The Smart may seem small to those of us accostumed to SUVs, but it’s much larger than the smallest car ever manufactured, the Peel P50. Designed for “one adult and a shopping bag”, it sold for just £199 (about 300 dollars) in 1963 and weighed just 130 pounds.
The most famous microcar was probably the 7-and-a-half foot long Isetta, owned by the likes of Cary Grant and Elvis Presley (both over 6 feet). When it was launched in Europe in the 1953, it caused a splash among autobuyers with its bubble windows and a front end that opened for entry (there were no doors).
Today, the Isetta and the Peel are still popular collector’s items, but the real news in tiny cars is electric.
George Clooney helped boost the allure of micro-electrics when he became the first owner of the tiny commute car, the Tango, back in 2005. Launched commercially in 2008, it boasted an acceleration of 0 to 60 in just 4 seconds.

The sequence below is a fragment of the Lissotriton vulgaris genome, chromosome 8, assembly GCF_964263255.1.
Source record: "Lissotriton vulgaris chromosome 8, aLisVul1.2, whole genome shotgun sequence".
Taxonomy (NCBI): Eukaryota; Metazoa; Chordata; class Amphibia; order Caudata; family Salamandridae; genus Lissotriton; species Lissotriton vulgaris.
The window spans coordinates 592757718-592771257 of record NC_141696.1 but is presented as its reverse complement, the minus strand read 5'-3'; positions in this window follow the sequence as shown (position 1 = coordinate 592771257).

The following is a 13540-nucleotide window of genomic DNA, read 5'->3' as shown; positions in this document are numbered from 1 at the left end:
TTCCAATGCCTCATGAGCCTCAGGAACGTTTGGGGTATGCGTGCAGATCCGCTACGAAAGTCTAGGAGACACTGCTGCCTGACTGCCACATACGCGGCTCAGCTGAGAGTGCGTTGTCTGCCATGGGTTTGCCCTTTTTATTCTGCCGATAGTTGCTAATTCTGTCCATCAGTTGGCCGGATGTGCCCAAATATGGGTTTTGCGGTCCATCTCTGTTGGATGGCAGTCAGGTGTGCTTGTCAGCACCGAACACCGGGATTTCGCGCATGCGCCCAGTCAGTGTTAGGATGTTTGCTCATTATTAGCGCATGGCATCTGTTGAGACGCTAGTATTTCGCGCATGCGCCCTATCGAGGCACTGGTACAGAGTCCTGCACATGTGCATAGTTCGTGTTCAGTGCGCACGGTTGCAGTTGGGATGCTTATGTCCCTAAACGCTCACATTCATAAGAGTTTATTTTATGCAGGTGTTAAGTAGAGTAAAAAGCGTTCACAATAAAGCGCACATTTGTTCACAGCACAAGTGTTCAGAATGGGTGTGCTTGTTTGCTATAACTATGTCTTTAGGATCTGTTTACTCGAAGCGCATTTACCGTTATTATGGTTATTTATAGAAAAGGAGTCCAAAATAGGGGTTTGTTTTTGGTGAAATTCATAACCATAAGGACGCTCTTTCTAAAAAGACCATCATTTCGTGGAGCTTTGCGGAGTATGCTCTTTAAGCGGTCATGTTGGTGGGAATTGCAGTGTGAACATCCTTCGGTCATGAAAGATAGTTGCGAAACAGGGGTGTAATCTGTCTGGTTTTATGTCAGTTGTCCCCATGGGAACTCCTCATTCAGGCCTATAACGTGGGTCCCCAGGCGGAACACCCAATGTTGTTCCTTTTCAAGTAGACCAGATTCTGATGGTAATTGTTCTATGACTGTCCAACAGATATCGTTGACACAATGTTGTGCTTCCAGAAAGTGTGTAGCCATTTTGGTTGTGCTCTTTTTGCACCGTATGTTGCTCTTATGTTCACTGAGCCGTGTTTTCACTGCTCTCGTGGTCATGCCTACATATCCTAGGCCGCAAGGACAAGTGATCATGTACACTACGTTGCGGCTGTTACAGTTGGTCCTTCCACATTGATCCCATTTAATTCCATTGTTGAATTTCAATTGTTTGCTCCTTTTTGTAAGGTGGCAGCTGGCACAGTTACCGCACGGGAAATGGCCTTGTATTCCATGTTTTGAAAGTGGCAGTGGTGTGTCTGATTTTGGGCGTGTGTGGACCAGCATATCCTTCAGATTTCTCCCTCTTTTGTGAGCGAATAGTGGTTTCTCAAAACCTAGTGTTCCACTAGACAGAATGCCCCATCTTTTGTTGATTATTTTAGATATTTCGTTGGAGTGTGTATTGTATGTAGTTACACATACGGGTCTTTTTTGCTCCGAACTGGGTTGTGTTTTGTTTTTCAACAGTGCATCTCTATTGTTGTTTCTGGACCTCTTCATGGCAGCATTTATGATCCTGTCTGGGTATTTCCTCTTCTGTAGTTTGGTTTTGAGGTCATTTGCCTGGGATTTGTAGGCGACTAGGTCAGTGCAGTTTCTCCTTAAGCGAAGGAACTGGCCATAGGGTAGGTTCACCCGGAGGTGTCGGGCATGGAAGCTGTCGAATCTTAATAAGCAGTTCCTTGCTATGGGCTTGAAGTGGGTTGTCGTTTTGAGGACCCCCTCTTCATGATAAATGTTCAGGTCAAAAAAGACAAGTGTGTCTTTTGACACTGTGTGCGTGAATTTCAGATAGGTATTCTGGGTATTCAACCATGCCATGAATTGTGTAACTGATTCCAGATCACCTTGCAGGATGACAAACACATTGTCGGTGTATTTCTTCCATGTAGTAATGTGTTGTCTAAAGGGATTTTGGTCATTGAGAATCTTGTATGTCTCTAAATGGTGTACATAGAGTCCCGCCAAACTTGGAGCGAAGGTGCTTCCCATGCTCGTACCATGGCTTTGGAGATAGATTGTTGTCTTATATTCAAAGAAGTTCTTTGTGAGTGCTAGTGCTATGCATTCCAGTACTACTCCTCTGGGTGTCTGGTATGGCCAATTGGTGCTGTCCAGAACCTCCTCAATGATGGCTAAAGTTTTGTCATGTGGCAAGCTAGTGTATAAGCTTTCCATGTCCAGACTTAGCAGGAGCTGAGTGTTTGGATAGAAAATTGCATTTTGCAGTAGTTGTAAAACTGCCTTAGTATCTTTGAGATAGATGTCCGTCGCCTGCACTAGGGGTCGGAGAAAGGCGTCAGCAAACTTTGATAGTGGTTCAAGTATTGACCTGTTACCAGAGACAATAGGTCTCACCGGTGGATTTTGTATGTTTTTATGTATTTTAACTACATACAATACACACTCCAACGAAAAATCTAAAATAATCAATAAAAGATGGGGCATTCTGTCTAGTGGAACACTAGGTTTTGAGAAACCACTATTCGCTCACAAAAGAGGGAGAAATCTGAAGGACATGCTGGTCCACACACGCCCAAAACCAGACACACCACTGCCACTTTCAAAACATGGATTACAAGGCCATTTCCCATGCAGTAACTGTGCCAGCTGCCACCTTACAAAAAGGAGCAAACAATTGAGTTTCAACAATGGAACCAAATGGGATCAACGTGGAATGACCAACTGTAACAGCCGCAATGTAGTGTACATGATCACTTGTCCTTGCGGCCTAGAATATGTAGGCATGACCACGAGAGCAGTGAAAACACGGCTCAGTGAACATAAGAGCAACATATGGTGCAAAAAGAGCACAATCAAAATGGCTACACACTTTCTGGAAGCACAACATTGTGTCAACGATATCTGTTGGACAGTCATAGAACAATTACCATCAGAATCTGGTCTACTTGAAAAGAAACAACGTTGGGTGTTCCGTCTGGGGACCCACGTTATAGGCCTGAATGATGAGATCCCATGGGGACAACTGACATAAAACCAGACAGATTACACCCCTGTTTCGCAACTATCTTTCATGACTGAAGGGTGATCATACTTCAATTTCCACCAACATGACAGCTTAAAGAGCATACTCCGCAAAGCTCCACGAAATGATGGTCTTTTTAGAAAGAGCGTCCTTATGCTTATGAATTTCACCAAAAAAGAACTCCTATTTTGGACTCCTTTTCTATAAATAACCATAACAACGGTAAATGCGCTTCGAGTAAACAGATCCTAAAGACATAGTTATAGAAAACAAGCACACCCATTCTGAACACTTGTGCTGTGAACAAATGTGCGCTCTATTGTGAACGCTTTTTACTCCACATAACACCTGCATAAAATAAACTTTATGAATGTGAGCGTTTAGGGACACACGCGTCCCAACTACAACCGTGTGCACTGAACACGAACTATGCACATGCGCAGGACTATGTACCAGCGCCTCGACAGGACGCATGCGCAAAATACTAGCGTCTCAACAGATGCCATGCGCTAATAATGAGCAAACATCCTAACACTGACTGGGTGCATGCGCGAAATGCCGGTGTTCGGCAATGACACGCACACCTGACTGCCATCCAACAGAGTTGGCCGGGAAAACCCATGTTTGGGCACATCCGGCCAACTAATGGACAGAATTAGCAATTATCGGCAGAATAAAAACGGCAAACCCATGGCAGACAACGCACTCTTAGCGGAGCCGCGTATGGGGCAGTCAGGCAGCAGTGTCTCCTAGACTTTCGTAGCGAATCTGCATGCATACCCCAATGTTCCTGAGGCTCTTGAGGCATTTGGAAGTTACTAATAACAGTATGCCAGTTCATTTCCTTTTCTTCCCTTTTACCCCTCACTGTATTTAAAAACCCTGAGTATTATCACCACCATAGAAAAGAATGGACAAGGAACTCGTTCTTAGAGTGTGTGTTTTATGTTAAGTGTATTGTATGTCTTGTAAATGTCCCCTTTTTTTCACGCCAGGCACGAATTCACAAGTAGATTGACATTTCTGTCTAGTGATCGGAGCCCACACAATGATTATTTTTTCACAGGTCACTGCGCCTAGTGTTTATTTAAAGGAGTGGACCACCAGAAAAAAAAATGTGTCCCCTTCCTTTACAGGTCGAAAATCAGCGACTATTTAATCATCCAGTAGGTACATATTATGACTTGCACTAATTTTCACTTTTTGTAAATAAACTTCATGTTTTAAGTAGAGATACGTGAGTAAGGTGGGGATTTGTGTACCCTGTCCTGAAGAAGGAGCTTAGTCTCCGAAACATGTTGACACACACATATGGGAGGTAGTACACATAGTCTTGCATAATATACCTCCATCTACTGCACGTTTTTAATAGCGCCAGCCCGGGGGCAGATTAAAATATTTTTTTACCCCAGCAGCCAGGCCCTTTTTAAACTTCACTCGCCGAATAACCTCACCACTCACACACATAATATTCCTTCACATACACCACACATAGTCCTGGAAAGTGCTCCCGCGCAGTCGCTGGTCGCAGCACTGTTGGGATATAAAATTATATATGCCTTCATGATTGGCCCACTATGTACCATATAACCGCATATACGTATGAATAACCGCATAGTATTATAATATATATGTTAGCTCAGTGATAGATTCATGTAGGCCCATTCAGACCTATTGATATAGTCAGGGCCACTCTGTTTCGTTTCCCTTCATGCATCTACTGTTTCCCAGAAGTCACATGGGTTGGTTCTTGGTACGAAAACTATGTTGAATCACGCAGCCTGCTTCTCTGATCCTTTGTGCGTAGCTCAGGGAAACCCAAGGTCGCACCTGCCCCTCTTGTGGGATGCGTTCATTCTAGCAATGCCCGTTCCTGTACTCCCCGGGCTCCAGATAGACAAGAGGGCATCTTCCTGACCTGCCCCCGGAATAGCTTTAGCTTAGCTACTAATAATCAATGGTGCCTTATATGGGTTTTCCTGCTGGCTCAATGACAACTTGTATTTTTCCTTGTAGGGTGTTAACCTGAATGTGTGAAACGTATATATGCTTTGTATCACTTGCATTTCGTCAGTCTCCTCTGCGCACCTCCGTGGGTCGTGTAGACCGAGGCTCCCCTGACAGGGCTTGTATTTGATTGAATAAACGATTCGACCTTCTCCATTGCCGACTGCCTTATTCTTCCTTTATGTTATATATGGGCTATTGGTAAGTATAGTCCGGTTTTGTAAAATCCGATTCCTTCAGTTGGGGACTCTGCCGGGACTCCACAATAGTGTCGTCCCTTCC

At just 39 inches wide it’s narrow enough to legally to ride side-by-side with other vehicles in traffic lanes (though lane-splitting is only legal in some states like California).
It’s thinner than some motorcycles, but has space for two passengers one behind the other. With a range of 150 miles (with lithium ion batteries), it’s sufficient for most commutes though it’s $108,000 price tag makes it out of range for most.
Austin Power’s NmG
Made famous in the Austin Powers in Goldmember film, the 3-wheeled Myers Motors NmG (“No more Gas”) is nearly as thin (48 inches), but with a much lower pricetag of $30,000. Its narrow frame allows it the added benefits that it can occupy motorcycle parking and as Bryce Lathrop, a sales rep from Seattle’s Green Car Company, explained to us during a test drive, “it can jump to the head of the line at the ferry”
The original NmG (originally the Corbin Sparrow) was a PEV (Personal Electric Vehicle), made for just one person, but in late 2010, Myers Motors is releasing their two-seater option, the Duo (“Doesn’t Use Oil”).
The tilting SMERA